reverse engineering

File Types That Can Be Generated with Reverse Engineering

Reverse engineering is a process that helps you take existing models, parts, and assemblies and generate 3D data that can be manipulated and reproduced. Using the right technology can be a huge timesaver when you need to reproduce a part or capture real-time data on site at your plant.

Using calipers and measuring tapes to capture accurate data is time-consuming and prone to errors — especially as the part to be captured gets larger. Reverse engineering drastically reduces man hours while improving the accuracy of the information.

Let me walk you through the process of reverse engineering a part, and then I’ll explain the types of files that can be created as well as how they are commonly used.

Reverse Engineering: Process, File Types, and Use Cases

The Reverse Engineering Process

The process of reverse engineering a part is complex. It requires the right equipment and technicians to run it. However, once you have that, you can save a lot of time and avoid potential problems.

The process:

  • You start by selecting the right equipment for your project’s needs.

  • Then you scan the part or assembly and capture a point cloud of data.

  • The software takes that point cloud and connects the points with triangles to form a mesh that can be used in a variety of ways.

Your next steps vary depending on your use case, so let's look at that now.

File Types and Uses

1. Exporting the Point Clouds to Create Parametric Models

The scan data can be converted into full native models that are ready for SolidWorks, Pro Engineer, Inventor, and Siemens. Non-proprietary file types like IGES, STP, X_T, DXF, DWG, and others can also be created if your team is not using software that works natively with the resulting point clouds.

faro arm scan
reverse engineered scan

The final point clouds can be used as a base to further develop into complete parts or surface models.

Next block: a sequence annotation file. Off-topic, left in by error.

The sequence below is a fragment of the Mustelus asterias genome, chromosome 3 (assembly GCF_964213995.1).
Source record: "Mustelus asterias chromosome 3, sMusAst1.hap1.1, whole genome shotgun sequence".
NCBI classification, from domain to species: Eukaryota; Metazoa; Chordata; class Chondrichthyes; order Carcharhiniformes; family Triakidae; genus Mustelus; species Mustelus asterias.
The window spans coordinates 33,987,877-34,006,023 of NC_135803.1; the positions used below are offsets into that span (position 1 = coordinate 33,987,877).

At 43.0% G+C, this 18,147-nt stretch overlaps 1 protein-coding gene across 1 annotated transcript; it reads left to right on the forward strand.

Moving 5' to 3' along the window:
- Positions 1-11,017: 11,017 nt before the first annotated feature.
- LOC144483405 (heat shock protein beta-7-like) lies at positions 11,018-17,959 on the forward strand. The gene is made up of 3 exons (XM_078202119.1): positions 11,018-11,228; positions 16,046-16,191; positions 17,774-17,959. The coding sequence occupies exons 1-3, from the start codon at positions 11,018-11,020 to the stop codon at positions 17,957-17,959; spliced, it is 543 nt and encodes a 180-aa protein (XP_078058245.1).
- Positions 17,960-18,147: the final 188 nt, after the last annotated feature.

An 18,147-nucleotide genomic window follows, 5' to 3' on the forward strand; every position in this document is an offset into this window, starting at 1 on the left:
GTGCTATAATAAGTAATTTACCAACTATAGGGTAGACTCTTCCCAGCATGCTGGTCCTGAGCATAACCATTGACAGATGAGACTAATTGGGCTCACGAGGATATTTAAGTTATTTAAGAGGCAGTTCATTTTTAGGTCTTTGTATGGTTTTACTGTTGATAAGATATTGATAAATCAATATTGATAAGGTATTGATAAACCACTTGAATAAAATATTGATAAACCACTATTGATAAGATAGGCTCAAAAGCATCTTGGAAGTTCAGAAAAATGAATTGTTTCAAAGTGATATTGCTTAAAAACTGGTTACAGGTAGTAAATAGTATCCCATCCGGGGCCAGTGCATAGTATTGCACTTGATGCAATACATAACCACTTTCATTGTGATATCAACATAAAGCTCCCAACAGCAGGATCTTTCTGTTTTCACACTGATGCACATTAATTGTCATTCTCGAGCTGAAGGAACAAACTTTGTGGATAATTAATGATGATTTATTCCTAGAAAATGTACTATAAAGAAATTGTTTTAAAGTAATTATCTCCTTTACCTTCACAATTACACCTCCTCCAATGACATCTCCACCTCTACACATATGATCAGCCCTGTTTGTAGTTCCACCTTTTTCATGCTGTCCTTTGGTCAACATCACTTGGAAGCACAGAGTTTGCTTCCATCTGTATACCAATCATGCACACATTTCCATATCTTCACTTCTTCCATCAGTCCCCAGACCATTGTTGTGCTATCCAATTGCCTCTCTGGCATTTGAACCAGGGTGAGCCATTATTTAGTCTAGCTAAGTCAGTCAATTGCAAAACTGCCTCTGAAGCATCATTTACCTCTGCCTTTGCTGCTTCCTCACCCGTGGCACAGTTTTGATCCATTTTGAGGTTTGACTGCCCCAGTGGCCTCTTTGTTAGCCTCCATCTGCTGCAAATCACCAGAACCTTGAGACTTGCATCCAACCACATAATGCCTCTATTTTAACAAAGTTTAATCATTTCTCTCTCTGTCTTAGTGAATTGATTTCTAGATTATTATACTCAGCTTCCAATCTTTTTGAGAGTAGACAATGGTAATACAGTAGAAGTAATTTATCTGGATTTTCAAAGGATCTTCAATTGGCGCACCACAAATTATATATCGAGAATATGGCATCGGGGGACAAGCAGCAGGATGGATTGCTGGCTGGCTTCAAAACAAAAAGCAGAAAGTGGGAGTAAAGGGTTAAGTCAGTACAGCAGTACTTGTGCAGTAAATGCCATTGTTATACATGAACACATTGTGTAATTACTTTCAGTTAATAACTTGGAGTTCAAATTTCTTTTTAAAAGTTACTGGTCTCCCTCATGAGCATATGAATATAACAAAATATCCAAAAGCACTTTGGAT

They can also be used to create geometries that enable you to be able to design around existing piping and equipment. This allows you to not have interferences and drastically cuts down on the number of changes that have to be made on-the-fly when installing a new part or assembly.

You can use the point mesh scan data to:

  • Develop aftermarket add-ons to existing equipment. For example, you could scan the connection points on an OEM bulldozer to create a part that replaces existing parts and fits perfectly.

  • Scan hand-built, custom, one-of-a-kind parts with precise measurements. For example, you could scan a hand-crafted wax mold and create a production-ready mold that is an exact duplicate of the original.

  • Capture the exterior shape of a part or model that is used to design a part that mates seamlessly with the original. For example, you could scan the switch box of a glove box and use that data to design a new switch that would fit into the space allocated for the original switch.

  • Scan legacy parts that no longer have original drawings, or that were completely handmade in the past. You can use this data to reproduce fully mechanical CAD files while still preserving the original handcrafted details. These details can be reproduced in modern casting patterns.

2. Create a Watertight Mesh

Another option is to use the point cloud data to create an accurate watertight mesh. The resulting mesh can be used in a 3D printer to create accurate prototypes quickly and effectively.

Save Time & Cost With Professionals

While the process or reverse engineering a part or taking an accurate 3D scan of a facility may seem as easy as waving a wand and having a clean file — it’s not. The machinery and team to run it can be a costly investment.

In most cases, it’s a good decision to outsource reverse engineering work to professionals that already have the equipment, training, and experience to use it correctly.

If you think you have a need for reverse engineering, but you don’t have the tools, contact our team today and let us take care of it for you.